Saturday, August 8, 2009

Five Shelves

What was once five bookcases overflowing with additional books in piles on the floor and boxes in the closet is now five shelves. I've always had Read and Unread bookcases and have kept that split with the shelves. Here's a look at what's worth keeping for now.

1) Read books, predominantly by and about Thoreau and Abbey. Some nature writing by Robert Finch and John Hay, a couple nature study books, a couple by Roderick Nash, Tom Brown's Field Guides series, Into the Wild.

2) Read books including Shakespeare, The Alexandria Quartet, some histories of eco-radicalism, works by my two favorite Davids--Carroll and Quammen, The Abstract Wild, about a dozen fictions of eco and/or apoco variations, a few books about hiking in the Porcupine Mountains and the Boston area, The Hopes of Snakes, Writing Down the Bones which renewed my writing after a long time away, Cold Comfort about Duluth, and Landscape with Reptile, a wonderful hodgepodge (much like this shelf) of a book about rattlesnakes near Boston.

3) Field guides and such, including Audubon, Peterson, Stokes Nature Guides, Sierra Club Naturalist's Guides (I've come close to selling the ones for areas I'll never see, but haven't been able to part with them so far), the Eastman and Hansen series on plants and birds, tracking books by Elbroch and Rezendes, some specific species (whaddaya mean, it's repetitively redundant?) books including crow & raven, red fox, raccoon, bald eagle, woodpeckers.

4) Unread books by and about Thoreau, and a stack of half-read Wild Earth.

5) Unread books including more by some of my favorites--Finch, Gruchow, Hay, Quammen--and some by writers I've yet to explore--Eiseley and Krutch. Also, the 50-year-old classic Curious Naturalists by Niko Tinbergen, a couple about the New England landscape, the revised edition of the excellent nature writing reference This Incomparable Land, and a variety of other one-of-a-kinds including the Encyclopedia of Religion and Nature.

Of the more than 1000 books I've sold is there anything I regret? I'm surprised by quite a few of the books I've gotten rid of, but haven't given most of them a second thought since they disappeared.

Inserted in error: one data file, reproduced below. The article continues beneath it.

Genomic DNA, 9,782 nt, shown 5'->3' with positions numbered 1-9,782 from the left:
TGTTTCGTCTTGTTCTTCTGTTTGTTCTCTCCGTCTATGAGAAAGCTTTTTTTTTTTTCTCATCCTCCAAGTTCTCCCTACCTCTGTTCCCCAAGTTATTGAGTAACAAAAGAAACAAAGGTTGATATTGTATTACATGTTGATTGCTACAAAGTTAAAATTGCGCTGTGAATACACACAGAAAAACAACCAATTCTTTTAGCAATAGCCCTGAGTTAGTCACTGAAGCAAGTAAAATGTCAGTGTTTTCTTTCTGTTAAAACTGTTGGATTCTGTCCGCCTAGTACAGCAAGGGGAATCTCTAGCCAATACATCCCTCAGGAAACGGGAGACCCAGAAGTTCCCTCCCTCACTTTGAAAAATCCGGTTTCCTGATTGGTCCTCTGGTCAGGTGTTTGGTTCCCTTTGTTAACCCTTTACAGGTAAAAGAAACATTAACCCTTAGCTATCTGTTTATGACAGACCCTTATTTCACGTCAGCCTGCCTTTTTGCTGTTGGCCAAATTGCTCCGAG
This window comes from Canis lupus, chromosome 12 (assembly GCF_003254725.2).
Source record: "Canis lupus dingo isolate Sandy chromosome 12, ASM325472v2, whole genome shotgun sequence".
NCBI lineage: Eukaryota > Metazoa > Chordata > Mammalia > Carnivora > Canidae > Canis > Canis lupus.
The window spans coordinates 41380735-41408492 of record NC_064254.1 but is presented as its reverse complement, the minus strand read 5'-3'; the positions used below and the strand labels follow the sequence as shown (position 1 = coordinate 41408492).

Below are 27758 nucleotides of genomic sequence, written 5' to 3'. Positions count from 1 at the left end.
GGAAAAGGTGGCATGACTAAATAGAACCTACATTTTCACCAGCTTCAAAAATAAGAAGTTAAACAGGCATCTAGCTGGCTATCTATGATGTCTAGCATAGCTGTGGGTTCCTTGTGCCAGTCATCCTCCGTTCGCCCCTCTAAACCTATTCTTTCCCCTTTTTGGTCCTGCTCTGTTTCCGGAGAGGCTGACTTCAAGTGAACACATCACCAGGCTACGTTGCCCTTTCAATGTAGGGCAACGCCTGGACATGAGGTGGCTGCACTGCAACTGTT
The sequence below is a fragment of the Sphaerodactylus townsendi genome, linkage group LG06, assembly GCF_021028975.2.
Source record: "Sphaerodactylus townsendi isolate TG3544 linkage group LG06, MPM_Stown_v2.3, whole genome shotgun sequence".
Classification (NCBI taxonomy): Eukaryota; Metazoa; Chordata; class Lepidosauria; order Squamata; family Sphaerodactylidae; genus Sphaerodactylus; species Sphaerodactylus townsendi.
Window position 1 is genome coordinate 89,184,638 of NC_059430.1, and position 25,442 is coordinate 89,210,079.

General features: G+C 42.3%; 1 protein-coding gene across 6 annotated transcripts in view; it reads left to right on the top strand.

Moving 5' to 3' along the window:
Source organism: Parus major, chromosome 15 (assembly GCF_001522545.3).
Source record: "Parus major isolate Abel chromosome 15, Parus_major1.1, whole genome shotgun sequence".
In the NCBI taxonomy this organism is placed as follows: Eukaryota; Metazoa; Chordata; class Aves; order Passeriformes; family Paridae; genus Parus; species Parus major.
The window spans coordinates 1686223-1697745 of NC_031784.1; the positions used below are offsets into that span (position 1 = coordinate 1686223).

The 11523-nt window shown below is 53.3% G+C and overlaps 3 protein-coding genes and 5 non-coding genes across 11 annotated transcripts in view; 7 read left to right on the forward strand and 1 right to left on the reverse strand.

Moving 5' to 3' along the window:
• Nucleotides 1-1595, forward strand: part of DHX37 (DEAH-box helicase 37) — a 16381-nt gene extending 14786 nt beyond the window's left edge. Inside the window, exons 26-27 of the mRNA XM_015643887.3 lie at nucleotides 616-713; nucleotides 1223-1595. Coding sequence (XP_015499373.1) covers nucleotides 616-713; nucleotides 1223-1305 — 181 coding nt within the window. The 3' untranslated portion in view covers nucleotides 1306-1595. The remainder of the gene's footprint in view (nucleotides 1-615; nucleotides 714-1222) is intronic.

I've gone back and forth mostly on field guides. Only if I think of my former collection as a whole do I feel a little bad about its loss. Everything's temporary, including us.

2 comments:

Jackijo said...

"Everything's temporary, including us." Very profound, and yet I can't quite help disagreeing. Your books are a prime example of people, like Shakespeare that have lived on past their death. The ideas, the energy of a life. the stories told about people give some permanence to them. I have to believe there is more than just these few short years we have on this earth. I too, spent this summer giving away books, I have too many, taking up too much space. They remind me of dreams and ideas I once had. I was going to learn to draw, and memorize poetry, and paint like Monet. They remind me of the past, classes I took, homeschooling my children, escaping to other worlds. It was hard to let go of unread books because someday I will find the time. But the stack by my bed keeps getting taller. So it was time to let go. Yes, things are temporary, including our bodies, but I believe there is something that lives on permanently.

greentangle said...

I suppose it depends on the life--Shakespeare may have lived on but there are hundreds of thousands (without checking to see what the actual population was at the time) of his contemporaries we've never heard of.

Personally, I find the temporariness of it all rather reassuring. Plants pushing their way through pavement are comforting to me.

Today I went through closets and tore up some of the boxes which had been used to hold books and music when I moved here--took me two trips to carry them out to the dumpster.